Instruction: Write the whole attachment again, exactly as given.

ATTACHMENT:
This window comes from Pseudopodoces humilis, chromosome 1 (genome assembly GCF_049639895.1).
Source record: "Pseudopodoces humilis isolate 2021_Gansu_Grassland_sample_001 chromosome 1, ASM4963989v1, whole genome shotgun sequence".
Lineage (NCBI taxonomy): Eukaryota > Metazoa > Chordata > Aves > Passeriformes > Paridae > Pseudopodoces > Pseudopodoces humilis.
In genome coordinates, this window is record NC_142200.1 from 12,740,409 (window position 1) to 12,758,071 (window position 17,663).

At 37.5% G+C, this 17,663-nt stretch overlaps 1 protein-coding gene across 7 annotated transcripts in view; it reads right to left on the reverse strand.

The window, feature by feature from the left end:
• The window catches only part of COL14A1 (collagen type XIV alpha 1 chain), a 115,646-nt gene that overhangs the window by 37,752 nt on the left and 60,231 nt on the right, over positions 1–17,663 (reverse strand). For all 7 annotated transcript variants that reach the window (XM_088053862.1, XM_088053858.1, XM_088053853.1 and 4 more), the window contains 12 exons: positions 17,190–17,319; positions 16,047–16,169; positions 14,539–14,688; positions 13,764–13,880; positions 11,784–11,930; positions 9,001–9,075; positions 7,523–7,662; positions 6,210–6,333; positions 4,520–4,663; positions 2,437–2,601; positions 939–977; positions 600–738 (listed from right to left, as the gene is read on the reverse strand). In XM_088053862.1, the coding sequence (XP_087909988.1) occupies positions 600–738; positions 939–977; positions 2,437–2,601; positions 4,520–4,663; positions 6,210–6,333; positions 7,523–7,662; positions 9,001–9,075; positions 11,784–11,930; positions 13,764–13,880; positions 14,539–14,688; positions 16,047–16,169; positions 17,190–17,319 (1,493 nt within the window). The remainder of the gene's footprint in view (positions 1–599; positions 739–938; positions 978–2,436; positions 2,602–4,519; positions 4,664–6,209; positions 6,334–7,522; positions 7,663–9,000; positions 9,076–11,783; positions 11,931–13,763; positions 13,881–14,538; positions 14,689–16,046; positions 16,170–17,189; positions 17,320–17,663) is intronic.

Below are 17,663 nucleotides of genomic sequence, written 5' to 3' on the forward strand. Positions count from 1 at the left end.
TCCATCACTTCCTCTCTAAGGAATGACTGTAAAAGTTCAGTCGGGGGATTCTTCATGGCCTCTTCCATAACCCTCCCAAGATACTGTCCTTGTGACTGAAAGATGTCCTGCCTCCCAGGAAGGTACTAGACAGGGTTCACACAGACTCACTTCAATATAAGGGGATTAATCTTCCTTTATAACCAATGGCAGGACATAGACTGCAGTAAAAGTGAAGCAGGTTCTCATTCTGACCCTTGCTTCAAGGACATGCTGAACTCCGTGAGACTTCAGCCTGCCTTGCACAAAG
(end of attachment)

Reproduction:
This window comes from Pseudopodoces humilis, chromosome 1 (genome assembly GCF_049639895.1).
Source record: "Pseudopodoces humilis isolate 2021_Gansu_Grassland_sample_001 chromosome 1, ASM4963989v1, whole genome shotgun sequence".
Lineage (NCBI taxonomy): Eukaryota > Metazoa > Chordata > Aves > Passeriformes > Paridae > Pseudopodoces > Pseudopodoces humilis.
In genome coordinates, this window is record NC_142200.1 from 12,740,409 (window position 1) to 12,758,071 (window position 17,663).

At 37.5% G+C, this 17,663-nt stretch overlaps 1 protein-coding gene across 7 annotated transcripts in view; it reads right to left on the reverse strand.

The window, feature by feature from the left end:
• The window catches only part of COL14A1 (collagen type XIV alpha 1 chain), a 115,646-nt gene that overhangs the window by 37,752 nt on the left and 60,231 nt on the right, over positions 1–17,663 (reverse strand). For all 7 annotated transcript variants that reach the window (XM_088053862.1, XM_088053858.1, XM_088053853.1 and 4 more), the window contains 12 exons: positions 17,190–17,319; positions 16,047–16,169; positions 14,539–14,688; positions 13,764–13,880; positions 11,784–11,930; positions 9,001–9,075; positions 7,523–7,662; positions 6,210–6,333; positions 4,520–4,663; positions 2,437–2,601; positions 939–977; positions 600–738 (listed from right to left, as the gene is read on the reverse strand). In XM_088053862.1, the coding sequence (XP_087909988.1) occupies positions 600–738; positions 939–977; positions 2,437–2,601; positions 4,520–4,663; positions 6,210–6,333; positions 7,523–7,662; positions 9,001–9,075; positions 11,784–11,930; positions 13,764–13,880; positions 14,539–14,688; positions 16,047–16,169; positions 17,190–17,319 (1,493 nt within the window). The remainder of the gene's footprint in view (positions 1–599; positions 739–938; positions 978–2,436; positions 2,602–4,519; positions 4,664–6,209; positions 6,334–7,522; positions 7,663–9,000; positions 9,076–11,783; positions 11,931–13,763; positions 13,881–14,538; positions 14,689–16,046; positions 16,170–17,189; positions 17,320–17,663) is intronic.

Below are 17,663 nucleotides of genomic sequence, written 5' to 3' on the forward strand. Positions count from 1 at the left end.
TCCATCACTTCCTCTCTAAGGAATGACTGTAAAAGTTCAGTCGGGGGATTCTTCATGGCCTCTTCCATAACCCTCCCAAGATACTGTCCTTGTGACTGAAAGATGTCCTGCCTCCCAGGAAGGTACTAGACAGGGTTCACACAGACTCACTTCAATATAAGGGGATTAATCTTCCTTTATAACCAATGGCAGGACATAGACTGCAGTAAAAGTGAAGCAGGTTCTCATTCTGACCCTTGCTTCAAGGACATGCTGAACTCCGTGAGACTTCAGCCTGCCTTGCACAAAG